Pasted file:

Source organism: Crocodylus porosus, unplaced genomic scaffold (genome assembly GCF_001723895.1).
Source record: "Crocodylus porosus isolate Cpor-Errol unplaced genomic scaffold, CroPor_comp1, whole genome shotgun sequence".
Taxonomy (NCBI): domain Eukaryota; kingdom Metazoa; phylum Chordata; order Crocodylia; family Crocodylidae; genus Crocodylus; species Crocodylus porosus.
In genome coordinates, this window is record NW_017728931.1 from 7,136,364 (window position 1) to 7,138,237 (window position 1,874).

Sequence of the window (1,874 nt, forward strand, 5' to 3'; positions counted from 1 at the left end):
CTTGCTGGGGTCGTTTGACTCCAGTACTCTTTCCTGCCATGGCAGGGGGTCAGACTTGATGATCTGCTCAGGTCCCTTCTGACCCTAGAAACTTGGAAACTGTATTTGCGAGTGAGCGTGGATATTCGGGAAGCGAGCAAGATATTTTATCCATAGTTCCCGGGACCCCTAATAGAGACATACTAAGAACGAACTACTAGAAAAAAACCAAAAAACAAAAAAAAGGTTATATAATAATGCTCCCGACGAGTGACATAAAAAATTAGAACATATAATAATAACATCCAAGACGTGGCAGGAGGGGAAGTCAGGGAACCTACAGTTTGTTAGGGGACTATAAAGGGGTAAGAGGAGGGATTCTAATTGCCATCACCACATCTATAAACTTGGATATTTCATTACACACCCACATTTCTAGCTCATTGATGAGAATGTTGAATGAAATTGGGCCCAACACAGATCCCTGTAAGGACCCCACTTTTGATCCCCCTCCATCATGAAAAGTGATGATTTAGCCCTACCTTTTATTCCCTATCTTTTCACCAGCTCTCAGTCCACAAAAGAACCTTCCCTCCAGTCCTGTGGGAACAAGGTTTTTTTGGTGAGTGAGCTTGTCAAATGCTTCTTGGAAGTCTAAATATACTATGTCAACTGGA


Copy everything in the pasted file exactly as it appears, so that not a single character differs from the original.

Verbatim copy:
Source organism: Crocodylus porosus, unplaced genomic scaffold (genome assembly GCF_001723895.1).
Source record: "Crocodylus porosus isolate Cpor-Errol unplaced genomic scaffold, CroPor_comp1, whole genome shotgun sequence".
Taxonomy (NCBI): domain Eukaryota; kingdom Metazoa; phylum Chordata; order Crocodylia; family Crocodylidae; genus Crocodylus; species Crocodylus porosus.
In genome coordinates, this window is record NW_017728931.1 from 7,136,364 (window position 1) to 7,138,237 (window position 1,874).

Sequence of the window (1,874 nt, forward strand, 5' to 3'; positions counted from 1 at the left end):
CTTGCTGGGGTCGTTTGACTCCAGTACTCTTTCCTGCCATGGCAGGGGGTCAGACTTGATGATCTGCTCAGGTCCCTTCTGACCCTAGAAACTTGGAAACTGTATTTGCGAGTGAGCGTGGATATTCGGGAAGCGAGCAAGATATTTTATCCATAGTTCCCGGGACCCCTAATAGAGACATACTAAGAACGAACTACTAGAAAAAAACCAAAAAACAAAAAAAAGGTTATATAATAATGCTCCCGACGAGTGACATAAAAAATTAGAACATATAATAATAACATCCAAGACGTGGCAGGAGGGGAAGTCAGGGAACCTACAGTTTGTTAGGGGACTATAAAGGGGTAAGAGGAGGGATTCTAATTGCCATCACCACATCTATAAACTTGGATATTTCATTACACACCCACATTTCTAGCTCATTGATGAGAATGTTGAATGAAATTGGGCCCAACACAGATCCCTGTAAGGACCCCACTTTTGATCCCCCTCCATCATGAAAAGTGATGATTTAGCCCTACCTTTTATTCCCTATCTTTTCACCAGCTCTCAGTCCACAAAAGAACCTTCCCTCCAGTCCTGTGGGAACAAGGTTTTTTTGGTGAGTGAGCTTGTCAAATGCTTCTTGGAAGTCTAAATATACTATGTCAACTGGA